00:06:00.420 –> 00:06:09.960
Jason Mefford: At the end of the year. It’s going to be fine. Okay. Now, a lot of Accountants don’t understand that. But you guys should as executives.

00:06:10.380 –> 00:06:20.130
Jason Mefford: Think about, you know, and so here’s one of the tips is focus on the total of your budget, not the separate line items and not the month by month but the total

00:06:20.550 –> 00:06:27.000
Jason Mefford: Because again at the executive level. Let’s say if you have a $2 million budget and I’m the CEO or the CFO.

00:06:27.420 –> 00:06:38.730
Jason Mefford: I’m going to trust that you are going to stay within your total $2 million budget, it may vary a little bit from line item to line item, but I’m guessing it’s going to be there. So again,

00:06:39.180 –> 00:06:44.430
Jason Mefford: If you may be you know overestimated in professional services, but you need more training.

00:06:44.820 –> 00:06:51.960
Jason Mefford: Will you move effectively some of that money from professional services into training or the other way around.

00:06:52.350 –> 00:07:01.440
Jason Mefford: So don’t look at it and say, oh, I don’t have the training budget for it. First, look at your total budget and see what you can move around within your total budget.

00:07:02.190 –> 00:07:12.150
Jason Mefford: Will go on and talk more about in future briefings about how to calculate ROI and let’s say you need more money. So instead of the 2 million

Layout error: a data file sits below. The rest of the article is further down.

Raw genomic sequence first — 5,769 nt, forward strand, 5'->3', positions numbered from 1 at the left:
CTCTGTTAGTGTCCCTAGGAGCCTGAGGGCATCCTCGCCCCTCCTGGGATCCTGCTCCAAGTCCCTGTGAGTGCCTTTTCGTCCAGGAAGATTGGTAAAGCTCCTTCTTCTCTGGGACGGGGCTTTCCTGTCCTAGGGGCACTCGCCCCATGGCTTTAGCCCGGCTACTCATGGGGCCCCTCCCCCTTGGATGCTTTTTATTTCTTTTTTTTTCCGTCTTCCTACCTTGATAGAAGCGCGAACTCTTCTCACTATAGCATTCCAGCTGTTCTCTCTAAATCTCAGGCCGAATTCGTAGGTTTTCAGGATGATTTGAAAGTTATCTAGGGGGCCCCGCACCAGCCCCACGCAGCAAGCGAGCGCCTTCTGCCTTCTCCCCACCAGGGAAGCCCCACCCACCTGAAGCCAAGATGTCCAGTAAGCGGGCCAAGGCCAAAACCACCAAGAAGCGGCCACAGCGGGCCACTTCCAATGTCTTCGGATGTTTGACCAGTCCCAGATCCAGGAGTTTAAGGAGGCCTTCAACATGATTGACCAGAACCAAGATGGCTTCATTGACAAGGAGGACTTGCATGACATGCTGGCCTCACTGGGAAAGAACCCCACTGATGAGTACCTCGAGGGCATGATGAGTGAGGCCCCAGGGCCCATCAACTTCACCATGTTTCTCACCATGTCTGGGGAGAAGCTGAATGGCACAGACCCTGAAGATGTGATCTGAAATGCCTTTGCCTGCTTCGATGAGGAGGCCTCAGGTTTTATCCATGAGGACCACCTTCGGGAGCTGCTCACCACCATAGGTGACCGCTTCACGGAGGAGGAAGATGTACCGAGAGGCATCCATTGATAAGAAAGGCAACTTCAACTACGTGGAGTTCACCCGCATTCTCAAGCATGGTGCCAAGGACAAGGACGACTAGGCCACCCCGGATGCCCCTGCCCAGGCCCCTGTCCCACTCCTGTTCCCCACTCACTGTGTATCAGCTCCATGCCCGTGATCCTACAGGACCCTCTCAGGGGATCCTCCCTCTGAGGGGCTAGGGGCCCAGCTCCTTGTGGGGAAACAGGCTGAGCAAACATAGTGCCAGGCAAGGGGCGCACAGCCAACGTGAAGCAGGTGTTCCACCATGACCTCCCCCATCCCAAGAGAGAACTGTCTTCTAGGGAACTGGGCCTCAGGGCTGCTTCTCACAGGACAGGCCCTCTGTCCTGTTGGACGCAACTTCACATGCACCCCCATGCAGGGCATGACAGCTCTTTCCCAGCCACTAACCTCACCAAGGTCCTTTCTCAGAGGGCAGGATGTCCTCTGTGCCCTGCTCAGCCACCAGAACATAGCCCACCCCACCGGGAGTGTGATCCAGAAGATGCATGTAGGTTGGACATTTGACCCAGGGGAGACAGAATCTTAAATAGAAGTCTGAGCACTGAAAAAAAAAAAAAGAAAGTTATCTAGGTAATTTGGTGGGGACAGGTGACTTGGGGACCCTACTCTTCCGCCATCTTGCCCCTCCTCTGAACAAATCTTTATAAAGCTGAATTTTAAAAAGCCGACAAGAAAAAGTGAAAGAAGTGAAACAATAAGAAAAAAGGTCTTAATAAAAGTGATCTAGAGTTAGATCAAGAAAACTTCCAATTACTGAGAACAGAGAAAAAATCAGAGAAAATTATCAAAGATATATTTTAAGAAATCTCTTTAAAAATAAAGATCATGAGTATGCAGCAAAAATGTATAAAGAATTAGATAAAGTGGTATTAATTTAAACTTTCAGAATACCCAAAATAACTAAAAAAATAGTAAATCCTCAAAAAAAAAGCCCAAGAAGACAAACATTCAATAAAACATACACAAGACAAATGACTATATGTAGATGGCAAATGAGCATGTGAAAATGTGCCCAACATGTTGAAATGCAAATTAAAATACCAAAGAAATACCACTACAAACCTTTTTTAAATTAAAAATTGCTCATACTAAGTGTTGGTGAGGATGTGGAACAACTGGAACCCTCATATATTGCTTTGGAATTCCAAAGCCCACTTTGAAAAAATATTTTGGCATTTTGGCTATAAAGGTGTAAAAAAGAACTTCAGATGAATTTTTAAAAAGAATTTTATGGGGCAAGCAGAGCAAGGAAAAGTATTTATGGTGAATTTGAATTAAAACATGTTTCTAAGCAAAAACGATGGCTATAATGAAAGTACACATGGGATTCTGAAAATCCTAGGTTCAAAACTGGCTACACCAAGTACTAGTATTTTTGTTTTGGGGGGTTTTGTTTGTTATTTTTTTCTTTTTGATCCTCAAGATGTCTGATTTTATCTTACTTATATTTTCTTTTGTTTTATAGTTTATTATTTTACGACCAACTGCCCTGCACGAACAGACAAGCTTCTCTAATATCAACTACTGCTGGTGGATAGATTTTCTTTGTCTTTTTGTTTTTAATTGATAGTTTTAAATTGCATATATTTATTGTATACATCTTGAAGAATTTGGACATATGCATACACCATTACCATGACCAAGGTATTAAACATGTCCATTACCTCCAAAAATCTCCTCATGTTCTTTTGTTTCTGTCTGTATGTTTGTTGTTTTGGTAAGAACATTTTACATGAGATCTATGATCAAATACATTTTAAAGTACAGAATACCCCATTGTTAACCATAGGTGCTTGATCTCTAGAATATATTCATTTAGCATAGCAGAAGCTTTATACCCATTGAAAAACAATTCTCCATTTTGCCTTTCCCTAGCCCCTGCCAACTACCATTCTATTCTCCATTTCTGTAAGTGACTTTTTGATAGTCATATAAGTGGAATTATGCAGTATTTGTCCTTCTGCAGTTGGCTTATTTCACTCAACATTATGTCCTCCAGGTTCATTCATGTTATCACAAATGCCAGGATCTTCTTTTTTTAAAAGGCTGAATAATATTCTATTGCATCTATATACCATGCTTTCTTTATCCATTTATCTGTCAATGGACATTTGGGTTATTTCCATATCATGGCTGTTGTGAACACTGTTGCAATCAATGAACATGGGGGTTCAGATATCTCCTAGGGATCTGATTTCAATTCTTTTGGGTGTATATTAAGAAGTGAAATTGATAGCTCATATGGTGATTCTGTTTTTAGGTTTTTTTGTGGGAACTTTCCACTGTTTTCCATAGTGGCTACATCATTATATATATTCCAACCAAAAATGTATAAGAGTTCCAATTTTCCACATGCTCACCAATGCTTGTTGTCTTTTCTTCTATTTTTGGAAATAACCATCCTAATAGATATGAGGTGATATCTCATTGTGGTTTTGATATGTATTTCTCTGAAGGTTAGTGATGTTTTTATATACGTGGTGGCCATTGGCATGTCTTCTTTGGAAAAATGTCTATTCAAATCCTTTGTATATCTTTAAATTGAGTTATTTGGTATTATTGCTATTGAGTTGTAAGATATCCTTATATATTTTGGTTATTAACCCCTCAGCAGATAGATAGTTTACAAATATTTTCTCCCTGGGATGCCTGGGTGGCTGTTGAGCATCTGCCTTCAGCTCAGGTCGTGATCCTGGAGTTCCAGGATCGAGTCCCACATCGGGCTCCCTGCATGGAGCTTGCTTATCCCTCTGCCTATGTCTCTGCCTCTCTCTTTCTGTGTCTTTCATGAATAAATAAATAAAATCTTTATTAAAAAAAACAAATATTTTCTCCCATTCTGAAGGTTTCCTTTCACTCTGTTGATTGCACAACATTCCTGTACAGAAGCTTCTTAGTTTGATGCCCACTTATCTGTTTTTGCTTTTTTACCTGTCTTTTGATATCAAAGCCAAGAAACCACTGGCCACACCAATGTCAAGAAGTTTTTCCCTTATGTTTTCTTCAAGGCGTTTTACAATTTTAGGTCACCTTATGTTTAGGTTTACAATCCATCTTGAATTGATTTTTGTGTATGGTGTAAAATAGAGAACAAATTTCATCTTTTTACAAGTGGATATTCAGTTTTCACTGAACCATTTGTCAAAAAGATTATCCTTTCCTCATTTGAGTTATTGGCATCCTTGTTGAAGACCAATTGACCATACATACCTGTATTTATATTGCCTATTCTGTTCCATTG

00:07:12.420 –> 00:07:27.030
Jason Mefford: Something else has come up and you need an extra $250,000 this year. Well, then we’ll talk about how you go back to the CFO and CEO and board and make that pitch on why you need that extra money.

00:07:27.870 –> 00:07:49.530
Jason Mefford: But that’s going to be a little bit more in depth. So we’ll talk about that in another video. So again, focus on the totals not necessarily the individual line items and also realize that when things change your budget is going to need to change. Okay, so that’s the first one for this.

00:07:50.610 –> 00:07:54.510
Jason Mefford: episode because like I said I’m going to get into more detail on this.

00:07:55.050 –> 00:08:06.630
Jason Mefford: But I first wanted to set that stage that you all realize budgets are FAKE NUMBERS. They’re just estimates to try to help you stay within a particular budget.

00:08:06.960 –> 00:08:22.890
Jason Mefford: For the cash flow purposes of your organization. You may be a little over, you may be a little under it’s okay, they’re not set in stone. Okay, so that’s all I have for this week I will talk to you next week. Have a great rest of your week